An increasing number of nonprofit two- and four-year colleges and universities are recruiting military service members and veterans, and investing in supportive services to ensure they thrive on campus.
Megan Majocha (G’24), a biomedical graduate student who is deaf, aims to reduce barriers to scientific research careers for members of the deaf community.
The U.S. Department of Education is providing $21 million in grants for coaching, workshops, and scholarships to help hundreds of Washington, DC, middle schoolers persist through high school and prepare for college.
Georgia has launched a new direct admissions program, which aims to increase college access by telling students that colleges are “holding a spot” for them and making it easy to apply.
Alumnus Jerome Smalls (B’19, G’22)—founder of SmallTalk Group, an educational venture focused on motivating youth and empowering teachers—reflects on his Georgetown journey and the community that helped shape his ambitions.
The commitment to the Descendants Truth & Reconciliation Foundation, along with the September inauguration of Georgetown’s new Center for the Study of Slavery and Its Legacies, advance the university’s ongoing work to more deeply understand and respond to its own history and the continued legacies of enslavement.
Last week, Georgetown brought together government officials, college presidents, higher education leaders, students, and advocates for an event launching a new U.S. State Department program that helps refugee students pursue higher education and resettlement in the U.S.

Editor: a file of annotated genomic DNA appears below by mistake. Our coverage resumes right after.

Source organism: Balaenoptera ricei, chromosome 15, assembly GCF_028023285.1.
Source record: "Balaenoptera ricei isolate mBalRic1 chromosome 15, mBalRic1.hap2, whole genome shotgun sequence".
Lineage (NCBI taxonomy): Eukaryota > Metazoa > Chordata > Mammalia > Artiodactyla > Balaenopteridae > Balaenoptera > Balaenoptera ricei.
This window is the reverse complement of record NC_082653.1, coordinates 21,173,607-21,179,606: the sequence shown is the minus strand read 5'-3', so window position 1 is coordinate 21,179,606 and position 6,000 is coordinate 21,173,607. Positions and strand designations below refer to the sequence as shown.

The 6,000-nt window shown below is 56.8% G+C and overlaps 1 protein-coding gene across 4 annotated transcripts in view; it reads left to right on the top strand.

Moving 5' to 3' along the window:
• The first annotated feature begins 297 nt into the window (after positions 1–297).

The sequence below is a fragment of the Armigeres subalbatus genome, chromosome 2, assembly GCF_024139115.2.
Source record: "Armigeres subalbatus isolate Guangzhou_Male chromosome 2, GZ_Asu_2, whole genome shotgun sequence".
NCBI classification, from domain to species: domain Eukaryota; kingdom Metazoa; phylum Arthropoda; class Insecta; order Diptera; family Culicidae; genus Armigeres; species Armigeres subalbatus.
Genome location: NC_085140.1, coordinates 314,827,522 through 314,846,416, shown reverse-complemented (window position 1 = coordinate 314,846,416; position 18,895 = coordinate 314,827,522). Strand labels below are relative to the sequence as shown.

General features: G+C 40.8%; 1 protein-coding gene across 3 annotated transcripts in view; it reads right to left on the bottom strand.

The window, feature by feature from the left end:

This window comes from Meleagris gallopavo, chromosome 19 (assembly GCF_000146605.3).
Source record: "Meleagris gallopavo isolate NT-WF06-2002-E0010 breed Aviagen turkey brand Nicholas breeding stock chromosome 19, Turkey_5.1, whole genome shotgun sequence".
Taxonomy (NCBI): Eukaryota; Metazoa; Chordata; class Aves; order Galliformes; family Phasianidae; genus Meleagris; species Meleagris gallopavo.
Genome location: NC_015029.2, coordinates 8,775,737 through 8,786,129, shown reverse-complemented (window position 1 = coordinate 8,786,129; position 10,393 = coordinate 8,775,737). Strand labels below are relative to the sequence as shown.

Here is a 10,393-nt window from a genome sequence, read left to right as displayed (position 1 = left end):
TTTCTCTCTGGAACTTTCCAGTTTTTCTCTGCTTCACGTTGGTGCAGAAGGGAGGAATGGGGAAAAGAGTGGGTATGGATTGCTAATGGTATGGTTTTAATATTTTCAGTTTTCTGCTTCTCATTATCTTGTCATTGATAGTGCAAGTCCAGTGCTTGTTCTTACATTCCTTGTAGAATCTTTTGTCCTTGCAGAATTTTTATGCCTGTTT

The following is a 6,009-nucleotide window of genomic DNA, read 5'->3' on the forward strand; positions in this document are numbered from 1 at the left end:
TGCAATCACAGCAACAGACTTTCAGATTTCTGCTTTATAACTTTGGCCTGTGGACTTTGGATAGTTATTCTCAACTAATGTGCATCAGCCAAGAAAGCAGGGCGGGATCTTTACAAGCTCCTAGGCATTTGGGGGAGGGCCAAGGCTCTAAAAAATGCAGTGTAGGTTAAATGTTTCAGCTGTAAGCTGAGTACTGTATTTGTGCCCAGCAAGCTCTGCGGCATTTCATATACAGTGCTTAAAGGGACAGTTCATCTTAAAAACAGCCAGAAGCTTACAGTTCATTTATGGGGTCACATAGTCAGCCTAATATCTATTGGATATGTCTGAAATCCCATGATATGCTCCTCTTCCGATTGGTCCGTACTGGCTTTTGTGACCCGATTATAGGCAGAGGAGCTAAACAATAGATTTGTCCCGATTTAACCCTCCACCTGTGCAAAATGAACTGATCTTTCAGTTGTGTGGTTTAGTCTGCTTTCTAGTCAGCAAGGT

This fall, Georgetown will open a new Disability Cultural Center, an on-campus hub providing resources, mentorship, community, and programming for disabled students, faculty, and staff, as well as allies and those interested in learning about disability.
This summer, aspiring physicians from groups underrepresented in medicine participated in a six-week internship program that provides career exposure and research experience.
Georgetown recently welcomed Claudia Arias-Cirinna as associate vice president and dean of students. In her new role, Arias-Cirinna will work across the university to develop holistic support that empowers students to thrive, especially in times of critical need.
Meeting with professors can boost a student’s academic performance and career readiness, but students are hesitant to show up. Professors are investigating the source of the problem and ways to promote this untapped opportunity to students who need it the most.
Georgetown recognized the accomplishments and perseverance of 16 fellows graduating from its Pivot Program, which prepares formerly incarcerated students for entrepreneurship or employment through training in business fundamentals, liberal arts, and professional and life skills.